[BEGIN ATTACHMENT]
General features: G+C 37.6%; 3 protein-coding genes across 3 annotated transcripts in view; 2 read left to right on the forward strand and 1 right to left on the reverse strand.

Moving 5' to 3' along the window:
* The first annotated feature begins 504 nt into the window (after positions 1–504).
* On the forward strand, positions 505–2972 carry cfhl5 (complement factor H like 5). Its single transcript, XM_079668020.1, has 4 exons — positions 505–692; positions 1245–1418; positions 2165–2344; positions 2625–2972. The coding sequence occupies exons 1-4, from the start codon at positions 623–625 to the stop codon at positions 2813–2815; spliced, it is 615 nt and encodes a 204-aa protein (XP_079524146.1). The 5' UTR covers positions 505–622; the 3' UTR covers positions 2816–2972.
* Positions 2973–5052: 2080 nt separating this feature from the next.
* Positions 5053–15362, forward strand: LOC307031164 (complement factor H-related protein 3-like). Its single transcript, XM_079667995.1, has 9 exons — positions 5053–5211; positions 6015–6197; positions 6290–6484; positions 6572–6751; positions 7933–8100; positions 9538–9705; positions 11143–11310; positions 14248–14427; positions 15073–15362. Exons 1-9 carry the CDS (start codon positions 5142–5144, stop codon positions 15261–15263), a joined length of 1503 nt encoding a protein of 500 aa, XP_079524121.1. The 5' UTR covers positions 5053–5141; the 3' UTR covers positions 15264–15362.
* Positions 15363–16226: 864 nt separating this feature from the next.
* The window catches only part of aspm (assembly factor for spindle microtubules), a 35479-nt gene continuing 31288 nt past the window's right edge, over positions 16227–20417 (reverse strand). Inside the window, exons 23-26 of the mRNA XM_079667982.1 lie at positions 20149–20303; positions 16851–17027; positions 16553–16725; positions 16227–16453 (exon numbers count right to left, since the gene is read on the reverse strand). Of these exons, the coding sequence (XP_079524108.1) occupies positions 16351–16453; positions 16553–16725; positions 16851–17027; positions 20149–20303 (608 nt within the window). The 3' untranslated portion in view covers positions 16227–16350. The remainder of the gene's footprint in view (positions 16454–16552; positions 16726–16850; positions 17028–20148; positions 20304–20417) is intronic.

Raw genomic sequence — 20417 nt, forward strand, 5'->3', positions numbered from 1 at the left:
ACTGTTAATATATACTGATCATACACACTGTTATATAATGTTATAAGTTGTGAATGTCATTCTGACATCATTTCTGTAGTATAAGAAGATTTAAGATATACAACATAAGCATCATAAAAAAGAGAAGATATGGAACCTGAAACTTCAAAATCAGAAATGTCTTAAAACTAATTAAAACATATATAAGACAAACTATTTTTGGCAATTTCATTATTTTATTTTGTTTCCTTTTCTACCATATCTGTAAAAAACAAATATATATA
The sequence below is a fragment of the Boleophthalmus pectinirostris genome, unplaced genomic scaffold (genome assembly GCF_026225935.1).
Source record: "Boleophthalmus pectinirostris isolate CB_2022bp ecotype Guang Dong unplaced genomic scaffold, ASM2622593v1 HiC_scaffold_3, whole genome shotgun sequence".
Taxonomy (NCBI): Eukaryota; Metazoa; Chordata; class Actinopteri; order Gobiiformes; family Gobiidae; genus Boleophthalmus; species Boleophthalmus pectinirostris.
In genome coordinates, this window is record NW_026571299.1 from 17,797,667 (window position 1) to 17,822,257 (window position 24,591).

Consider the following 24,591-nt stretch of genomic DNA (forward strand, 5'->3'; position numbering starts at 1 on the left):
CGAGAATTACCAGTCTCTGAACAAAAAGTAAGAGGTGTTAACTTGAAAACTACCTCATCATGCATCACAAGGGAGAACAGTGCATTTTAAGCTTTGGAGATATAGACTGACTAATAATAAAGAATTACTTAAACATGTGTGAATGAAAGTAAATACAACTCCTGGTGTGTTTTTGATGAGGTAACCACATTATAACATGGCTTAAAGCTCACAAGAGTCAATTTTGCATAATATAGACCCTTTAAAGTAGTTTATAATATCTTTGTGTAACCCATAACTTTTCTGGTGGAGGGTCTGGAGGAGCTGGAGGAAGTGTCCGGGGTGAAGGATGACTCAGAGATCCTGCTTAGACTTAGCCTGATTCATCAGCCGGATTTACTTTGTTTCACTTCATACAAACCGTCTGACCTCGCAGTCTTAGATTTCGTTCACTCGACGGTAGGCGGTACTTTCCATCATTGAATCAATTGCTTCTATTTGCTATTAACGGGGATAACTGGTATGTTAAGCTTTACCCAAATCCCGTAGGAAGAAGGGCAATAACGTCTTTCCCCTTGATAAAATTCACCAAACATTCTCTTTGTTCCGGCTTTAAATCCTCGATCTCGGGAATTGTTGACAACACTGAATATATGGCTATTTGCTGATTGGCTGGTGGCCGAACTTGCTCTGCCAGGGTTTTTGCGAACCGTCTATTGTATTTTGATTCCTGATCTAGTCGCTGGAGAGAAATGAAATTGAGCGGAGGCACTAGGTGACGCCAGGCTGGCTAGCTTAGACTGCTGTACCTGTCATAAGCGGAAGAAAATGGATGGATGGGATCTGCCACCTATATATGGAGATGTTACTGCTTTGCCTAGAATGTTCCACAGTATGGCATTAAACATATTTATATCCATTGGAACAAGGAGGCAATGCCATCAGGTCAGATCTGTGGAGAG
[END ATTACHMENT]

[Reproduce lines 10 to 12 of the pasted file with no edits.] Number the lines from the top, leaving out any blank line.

ACTGTTAATATATACTGATCATACACACTGTTATATAATGTTATAAGTTGTGAATGTCATTCTGACATCATTTCTGTAGTATAAGAAGATTTAAGATATACAACATAAGCATCATAAAAAAGAGAAGATATGGAACCTGAAACTTCAAAATCAGAAATGTCTTAAAACTAATTAAAACATATATAAGACAAACTATTTTTGGCAATTTCATTATTTTATTTTGTTTCCTTTTCTACCATATCTGTAAAAAACAAATATATATA
The sequence below is a fragment of the Boleophthalmus pectinirostris genome, unplaced genomic scaffold (genome assembly GCF_026225935.1).
Source record: "Boleophthalmus pectinirostris isolate CB_2022bp ecotype Guang Dong unplaced genomic scaffold, ASM2622593v1 HiC_scaffold_3, whole genome shotgun sequence".